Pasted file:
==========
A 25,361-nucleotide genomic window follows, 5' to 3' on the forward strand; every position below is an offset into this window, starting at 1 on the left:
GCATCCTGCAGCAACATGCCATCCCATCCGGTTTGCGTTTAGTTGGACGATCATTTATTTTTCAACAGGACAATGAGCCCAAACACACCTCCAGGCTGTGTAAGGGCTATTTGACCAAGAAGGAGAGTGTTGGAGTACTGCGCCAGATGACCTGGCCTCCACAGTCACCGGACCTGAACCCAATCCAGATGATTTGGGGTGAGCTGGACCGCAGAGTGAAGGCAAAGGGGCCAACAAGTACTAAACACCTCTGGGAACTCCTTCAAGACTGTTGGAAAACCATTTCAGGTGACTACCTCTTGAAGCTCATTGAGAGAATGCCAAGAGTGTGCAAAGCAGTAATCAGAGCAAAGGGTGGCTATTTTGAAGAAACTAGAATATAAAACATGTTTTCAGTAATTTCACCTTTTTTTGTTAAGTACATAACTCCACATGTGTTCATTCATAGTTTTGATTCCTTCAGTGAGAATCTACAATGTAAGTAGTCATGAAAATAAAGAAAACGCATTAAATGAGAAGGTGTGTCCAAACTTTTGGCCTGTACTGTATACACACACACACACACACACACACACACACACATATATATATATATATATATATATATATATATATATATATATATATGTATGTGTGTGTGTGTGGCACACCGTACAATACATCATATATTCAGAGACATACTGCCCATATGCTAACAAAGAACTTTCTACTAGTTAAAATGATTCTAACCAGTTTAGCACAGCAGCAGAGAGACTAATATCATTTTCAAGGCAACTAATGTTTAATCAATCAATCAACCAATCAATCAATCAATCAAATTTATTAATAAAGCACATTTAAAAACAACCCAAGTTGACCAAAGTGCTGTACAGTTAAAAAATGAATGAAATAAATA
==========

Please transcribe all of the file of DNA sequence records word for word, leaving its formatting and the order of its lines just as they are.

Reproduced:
A 25,361-nucleotide genomic window follows, 5' to 3' on the forward strand; every position below is an offset into this window, starting at 1 on the left:
GCATCCTGCAGCAACATGCCATCCCATCCGGTTTGCGTTTAGTTGGACGATCATTTATTTTTCAACAGGACAATGAGCCCAAACACACCTCCAGGCTGTGTAAGGGCTATTTGACCAAGAAGGAGAGTGTTGGAGTACTGCGCCAGATGACCTGGCCTCCACAGTCACCGGACCTGAACCCAATCCAGATGATTTGGGGTGAGCTGGACCGCAGAGTGAAGGCAAAGGGGCCAACAAGTACTAAACACCTCTGGGAACTCCTTCAAGACTGTTGGAAAACCATTTCAGGTGACTACCTCTTGAAGCTCATTGAGAGAATGCCAAGAGTGTGCAAAGCAGTAATCAGAGCAAAGGGTGGCTATTTTGAAGAAACTAGAATATAAAACATGTTTTCAGTAATTTCACCTTTTTTTGTTAAGTACATAACTCCACATGTGTTCATTCATAGTTTTGATTCCTTCAGTGAGAATCTACAATGTAAGTAGTCATGAAAATAAAGAAAACGCATTAAATGAGAAGGTGTGTCCAAACTTTTGGCCTGTACTGTATACACACACACACACACACACACACACACACACATATATATATATATATATATATATATATATATATATATATATATATGTATGTGTGTGTGTGTGGCACACCGTACAATACATCATATATTCAGAGACATACTGCCCATATGCTAACAAAGAACTTTCTACTAGTTAAAATGATTCTAACCAGTTTAGCACAGCAGCAGAGAGACTAATATCATTTTCAAGGCAACTAATGTTTAATCAATCAATCAACCAATCAATCAATCAATCAAATTTATTAATAAAGCACATTTAAAAACAACCCAAGTTGACCAAAGTGCTGTACAGTTAAAAAATGAATGAAATAAATA